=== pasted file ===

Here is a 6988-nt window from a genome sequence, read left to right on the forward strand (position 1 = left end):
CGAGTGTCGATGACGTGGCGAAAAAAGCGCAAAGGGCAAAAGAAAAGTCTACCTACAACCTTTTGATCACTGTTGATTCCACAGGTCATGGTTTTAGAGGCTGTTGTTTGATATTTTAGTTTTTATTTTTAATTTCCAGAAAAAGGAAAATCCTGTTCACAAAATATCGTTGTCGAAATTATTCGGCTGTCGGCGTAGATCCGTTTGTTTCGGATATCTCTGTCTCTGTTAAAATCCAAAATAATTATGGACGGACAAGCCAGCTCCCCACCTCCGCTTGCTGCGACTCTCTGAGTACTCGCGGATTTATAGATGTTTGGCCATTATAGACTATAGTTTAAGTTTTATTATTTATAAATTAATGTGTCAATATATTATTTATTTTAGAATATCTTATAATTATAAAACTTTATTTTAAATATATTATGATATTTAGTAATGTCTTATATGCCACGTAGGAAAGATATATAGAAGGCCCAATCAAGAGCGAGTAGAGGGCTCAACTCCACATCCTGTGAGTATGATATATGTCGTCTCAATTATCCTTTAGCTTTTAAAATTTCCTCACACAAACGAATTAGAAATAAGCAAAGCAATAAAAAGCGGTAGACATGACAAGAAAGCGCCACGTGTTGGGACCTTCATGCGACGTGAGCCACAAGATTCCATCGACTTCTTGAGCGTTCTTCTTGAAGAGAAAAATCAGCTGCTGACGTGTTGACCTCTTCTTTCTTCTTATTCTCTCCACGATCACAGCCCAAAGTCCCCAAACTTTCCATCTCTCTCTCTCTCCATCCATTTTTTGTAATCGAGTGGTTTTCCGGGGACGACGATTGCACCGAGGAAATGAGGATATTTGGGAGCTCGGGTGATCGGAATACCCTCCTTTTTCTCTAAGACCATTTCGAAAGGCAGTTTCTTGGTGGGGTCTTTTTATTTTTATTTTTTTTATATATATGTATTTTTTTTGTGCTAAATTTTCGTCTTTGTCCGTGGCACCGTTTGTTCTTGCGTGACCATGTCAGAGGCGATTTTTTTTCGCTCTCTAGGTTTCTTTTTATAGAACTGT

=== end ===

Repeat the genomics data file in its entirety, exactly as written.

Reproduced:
Here is a 6988-nt window from a genome sequence, read left to right on the forward strand (position 1 = left end):
CGAGTGTCGATGACGTGGCGAAAAAAGCGCAAAGGGCAAAAGAAAAGTCTACCTACAACCTTTTGATCACTGTTGATTCCACAGGTCATGGTTTTAGAGGCTGTTGTTTGATATTTTAGTTTTTATTTTTAATTTCCAGAAAAAGGAAAATCCTGTTCACAAAATATCGTTGTCGAAATTATTCGGCTGTCGGCGTAGATCCGTTTGTTTCGGATATCTCTGTCTCTGTTAAAATCCAAAATAATTATGGACGGACAAGCCAGCTCCCCACCTCCGCTTGCTGCGACTCTCTGAGTACTCGCGGATTTATAGATGTTTGGCCATTATAGACTATAGTTTAAGTTTTATTATTTATAAATTAATGTGTCAATATATTATTTATTTTAGAATATCTTATAATTATAAAACTTTATTTTAAATATATTATGATATTTAGTAATGTCTTATATGCCACGTAGGAAAGATATATAGAAGGCCCAATCAAGAGCGAGTAGAGGGCTCAACTCCACATCCTGTGAGTATGATATATGTCGTCTCAATTATCCTTTAGCTTTTAAAATTTCCTCACACAAACGAATTAGAAATAAGCAAAGCAATAAAAAGCGGTAGACATGACAAGAAAGCGCCACGTGTTGGGACCTTCATGCGACGTGAGCCACAAGATTCCATCGACTTCTTGAGCGTTCTTCTTGAAGAGAAAAATCAGCTGCTGACGTGTTGACCTCTTCTTTCTTCTTATTCTCTCCACGATCACAGCCCAAAGTCCCCAAACTTTCCATCTCTCTCTCTCTCCATCCATTTTTTGTAATCGAGTGGTTTTCCGGGGACGACGATTGCACCGAGGAAATGAGGATATTTGGGAGCTCGGGTGATCGGAATACCCTCCTTTTTCTCTAAGACCATTTCGAAAGGCAGTTTCTTGGTGGGGTCTTTTTATTTTTATTTTTTTTATATATATGTATTTTTTTTGTGCTAAATTTTCGTCTTTGTCCGTGGCACCGTTTGTTCTTGCGTGACCATGTCAGAGGCGATTTTTTTTCGCTCTCTAGGTTTCTTTTTATAGAACTGT